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Dr. awadh al-anazi 1435-2014

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MALARIA & TRAVEL MEDICINE DR. AWADH AL-ANAZI 1435-2014 Differential Diagnosis of Malaria in Acutely III Patients Based on P.B. Smear P. Vivax ... – PowerPoint PPT presentation

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Title: Dr. awadh al-anazi 1435-2014


1
Dr. awadh al-anazi
1435-2014
  • MALARIA TRAVEL MEDICINE

2
EDUCATIONAL OBJECTIVES
  • At the end of this lecture students are expected
    to know
  • Epidemiology
  • Clinical presentation
  • Risk to travelers
  • Malaria and pregnancy
  • Diagnostic work up
  • Treatment

3
ETIOLOGY 4 plasmodia   P. Falciparum   P.
Vivax   P. Ovale   P. Malariae
4
  • EPIDEMIOLOGY
  • Endemic disease
  • Usually does not occur at altitudes 1500 m
  • World wide ease of travel
  • Most important parasitic disease of humans
  • Transmitted in over 100 countries
  • Affecting more than 3 billion people world wide
  • Causing 1-2 billion deaths per year

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FIG. 6 Areas with chloroquine resistant P.
falciparum. Areas of greatest interest to
American physicians that do not have
chloroquine-resistant P. falciparum are in
Central America and the Caribbean, especially
Haiti. 69 70 Resistance is uncommon in the Middle
East, although it is present. Although
transmission is much less intense in Southeast
Asia than in sub-Saharan Africa. 69 70 drug
resistance is quite prevalent and includes
resistance to chloroquine, pyrimethamine-sulfadoxi
ne, nefloquine and halofantrine 82 86, 95
10
  • PATHOGENESIS
  • P.F. invades RBC at all ages - 106 2500/mcl
  •    P. Mal only old RBC 10,000/mcl
  • P. ovale and P. vivax invade young RBCs.
  •     Microvascular patholody secondary Ischemia
    Adherence of
  • non-deformable parasitezed RBC to endothelium
  • Renal failure hemalysis, Ischemia secondary
    microvascular pathology
  •    Deep Coma hypoglycemia, microvascular
    adherent parasitized RBC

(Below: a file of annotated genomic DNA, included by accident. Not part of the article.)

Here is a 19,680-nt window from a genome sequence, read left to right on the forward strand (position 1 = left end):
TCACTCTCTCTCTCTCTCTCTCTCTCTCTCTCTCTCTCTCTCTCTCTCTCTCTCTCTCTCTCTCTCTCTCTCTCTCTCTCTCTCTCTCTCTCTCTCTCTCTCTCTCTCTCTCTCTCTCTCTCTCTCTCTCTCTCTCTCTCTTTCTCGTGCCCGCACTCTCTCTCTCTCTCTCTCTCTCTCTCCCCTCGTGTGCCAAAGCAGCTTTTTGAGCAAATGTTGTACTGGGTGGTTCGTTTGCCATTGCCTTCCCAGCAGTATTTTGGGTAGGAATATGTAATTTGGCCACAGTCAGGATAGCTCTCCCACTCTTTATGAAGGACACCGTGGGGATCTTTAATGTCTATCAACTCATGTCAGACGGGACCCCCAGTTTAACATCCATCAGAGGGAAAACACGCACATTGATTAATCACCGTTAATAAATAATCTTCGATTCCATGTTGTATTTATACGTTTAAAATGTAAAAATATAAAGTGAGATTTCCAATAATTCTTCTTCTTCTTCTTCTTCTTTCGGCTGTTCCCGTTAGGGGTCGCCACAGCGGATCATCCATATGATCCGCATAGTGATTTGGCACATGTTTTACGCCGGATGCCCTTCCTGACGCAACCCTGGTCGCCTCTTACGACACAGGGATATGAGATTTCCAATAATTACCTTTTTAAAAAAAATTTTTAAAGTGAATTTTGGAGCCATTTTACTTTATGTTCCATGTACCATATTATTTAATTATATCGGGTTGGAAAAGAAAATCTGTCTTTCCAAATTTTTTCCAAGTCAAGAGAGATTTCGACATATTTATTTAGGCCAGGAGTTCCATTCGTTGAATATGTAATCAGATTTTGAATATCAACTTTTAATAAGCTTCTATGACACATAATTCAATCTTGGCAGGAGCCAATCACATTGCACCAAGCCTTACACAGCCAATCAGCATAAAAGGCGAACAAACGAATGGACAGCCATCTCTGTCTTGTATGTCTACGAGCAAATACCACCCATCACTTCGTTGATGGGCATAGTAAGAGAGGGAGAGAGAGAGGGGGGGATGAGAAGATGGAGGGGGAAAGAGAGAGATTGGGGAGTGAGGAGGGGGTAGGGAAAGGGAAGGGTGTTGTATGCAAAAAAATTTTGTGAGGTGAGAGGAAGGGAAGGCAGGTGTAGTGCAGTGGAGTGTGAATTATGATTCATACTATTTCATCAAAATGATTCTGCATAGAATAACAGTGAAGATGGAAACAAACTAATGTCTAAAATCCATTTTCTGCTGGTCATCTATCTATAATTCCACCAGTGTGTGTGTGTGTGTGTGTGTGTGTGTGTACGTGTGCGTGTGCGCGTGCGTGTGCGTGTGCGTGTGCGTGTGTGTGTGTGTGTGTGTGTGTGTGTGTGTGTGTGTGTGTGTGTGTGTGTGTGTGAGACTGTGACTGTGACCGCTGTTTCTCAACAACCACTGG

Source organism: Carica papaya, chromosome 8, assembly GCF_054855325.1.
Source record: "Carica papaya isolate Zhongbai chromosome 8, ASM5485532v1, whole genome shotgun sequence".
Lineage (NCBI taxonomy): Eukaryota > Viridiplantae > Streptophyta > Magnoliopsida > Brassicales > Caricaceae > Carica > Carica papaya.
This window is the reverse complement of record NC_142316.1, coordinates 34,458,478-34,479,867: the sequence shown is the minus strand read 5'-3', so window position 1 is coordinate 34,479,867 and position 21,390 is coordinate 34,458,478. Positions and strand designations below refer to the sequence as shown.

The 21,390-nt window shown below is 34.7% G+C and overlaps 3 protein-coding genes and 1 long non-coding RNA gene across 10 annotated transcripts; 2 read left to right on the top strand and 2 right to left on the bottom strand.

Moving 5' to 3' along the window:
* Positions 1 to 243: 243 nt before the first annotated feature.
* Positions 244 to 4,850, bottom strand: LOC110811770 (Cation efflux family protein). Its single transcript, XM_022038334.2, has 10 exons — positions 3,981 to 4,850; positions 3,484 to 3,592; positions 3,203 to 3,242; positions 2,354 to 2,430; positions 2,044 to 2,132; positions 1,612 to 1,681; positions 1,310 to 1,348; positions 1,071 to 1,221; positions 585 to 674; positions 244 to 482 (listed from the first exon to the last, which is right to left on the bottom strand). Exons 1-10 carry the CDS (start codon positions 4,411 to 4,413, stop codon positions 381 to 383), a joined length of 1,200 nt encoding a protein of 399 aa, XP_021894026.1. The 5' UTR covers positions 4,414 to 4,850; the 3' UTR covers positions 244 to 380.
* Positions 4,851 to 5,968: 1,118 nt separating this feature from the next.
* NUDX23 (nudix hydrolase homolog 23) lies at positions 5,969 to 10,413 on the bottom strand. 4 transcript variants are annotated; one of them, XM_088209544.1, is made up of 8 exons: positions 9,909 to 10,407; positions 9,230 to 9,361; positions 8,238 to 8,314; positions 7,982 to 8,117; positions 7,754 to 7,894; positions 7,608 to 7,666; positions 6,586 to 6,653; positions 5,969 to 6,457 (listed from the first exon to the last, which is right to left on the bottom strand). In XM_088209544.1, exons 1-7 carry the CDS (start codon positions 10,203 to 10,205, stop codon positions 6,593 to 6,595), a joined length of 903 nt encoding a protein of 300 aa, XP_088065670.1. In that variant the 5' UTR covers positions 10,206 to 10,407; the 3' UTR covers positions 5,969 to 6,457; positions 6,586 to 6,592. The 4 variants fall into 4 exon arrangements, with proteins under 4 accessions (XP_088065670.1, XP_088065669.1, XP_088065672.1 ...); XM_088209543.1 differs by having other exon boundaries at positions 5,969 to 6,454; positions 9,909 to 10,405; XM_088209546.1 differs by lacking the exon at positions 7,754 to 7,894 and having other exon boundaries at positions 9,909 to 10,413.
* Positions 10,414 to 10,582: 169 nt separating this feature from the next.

•     Pulmonary edema 2 o Capillary leak Synd
    (without C.C.F.)
  •      Immune complex Neph. Syndrome 2 o P.
    Malariae

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C L I N I C A L FEATURES
  • CF vary with
  • Geography
  • Epidemiology
  • Age
  • High risk includes
  • Children
  • Pregnant women
  • Non-immune travelers to malarious areas

13
INCUBATION PERIOD
  • Sporozoites reach the liver within 1-2 hours
    following female Anopheles mosquito bite.
  • Pt. asymptomatic for 12-35 days until RBCs stage
    of parasite life cycle.

14
Life Cycle
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C L I N I C A L F E A T U R E S
  •  
  •  
  • Major
  •   Recurring fevers
  •   Chills (Assoc. RBC lysis mature zchisonts)
  •  
  •  2)  Periodicity S/O
  •     48 hours P. Vivax Ovale
  •     72 hours P. Malaria
  •  Non-regular/hectic in P.F. especially in
    non- immune
  •    Patients (who are at highest risk of
    complications and death)

17
C L I N I C A L F E A T U R E S
  •  
  • 1) Severe P.F. (gt 10 parasite/ mcl) AC
    Complications
  •   Renal failure
  •    Coma 2 o hypoglc TNF, or microvascular
    pathology
  •    Pul. Edema
  •     Thombrocytopenia
  •     G. Enteritis especially diarrhea
  •     Ch. P. Falcuparum infection
  • Splenomegaly typically resolves after treatment
    with anti-malarial meds. 6-12 mon.
  •    P. Malariae assoc. Immune compl. N. Synd.
  •    P. Vivax late splenic rupture with trauma
    1-3 mon. after
  • initial infection

18
 
 
 
MALARIA FEVER PAROXYSMS
Rigors, headache associated with pale cold
skin (1-2 hours)
I
Delirium, Tachypnoea, Hot Skin (Several hours)
II
III
Fever Marked sweating and fatigue
Patient often symptoms free between paroxysms
19
DIAGNOSIS
  • Detailed targeted history including travel hx and
    clinical examination together with
  • High Index of Suspicion (HIS)

20
DX Blood film stained with   Giemsa stain or
wrights stain  Correct identification of
malarial Spp is essential for treatment because
of P. Falciparum R to Chloroquine    On Giemsa
stain Cytoplasm light blue, nucleus dark
blue    In P.F (a) only ring stage a sexual
parasite and gametocytes seen in periph.
Blood. (b) While RBC with Trophozoites or
Schixonts stage sequestered in peripheral,
Microvasculature, and NOT circulating
P-blood.  All asexual erythrocytic stages of P.
Vivax, Ovale malariae circulate in peripheral
blood, thus seen on Blood Smear   Acutely ill
patients    DDX P.F. vs P. Vivax,
because (a)         P. Ovale Vivax
clinical, morphological (b)       P. malariae
- ch. Infeciton
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  • Thin blood film (RBC morphology preserved)
  •  
  •     P. Vivax infected RBC
  •     RBC enlargement with parasite maturation
  •     Scuffners dots (eosinophilic dots in RBC
    cyto.)
  •     May see Maurers clots in RBC eytoplasm
  •  
  •     Infection with more than one parasite spp
    5-7
  •     Thick Blood Film (RBC) lysed
  •  
  •     You may examine 10X. Blood more than in thin
    film
  •     More diagnostic in lower degree of
    parasitemias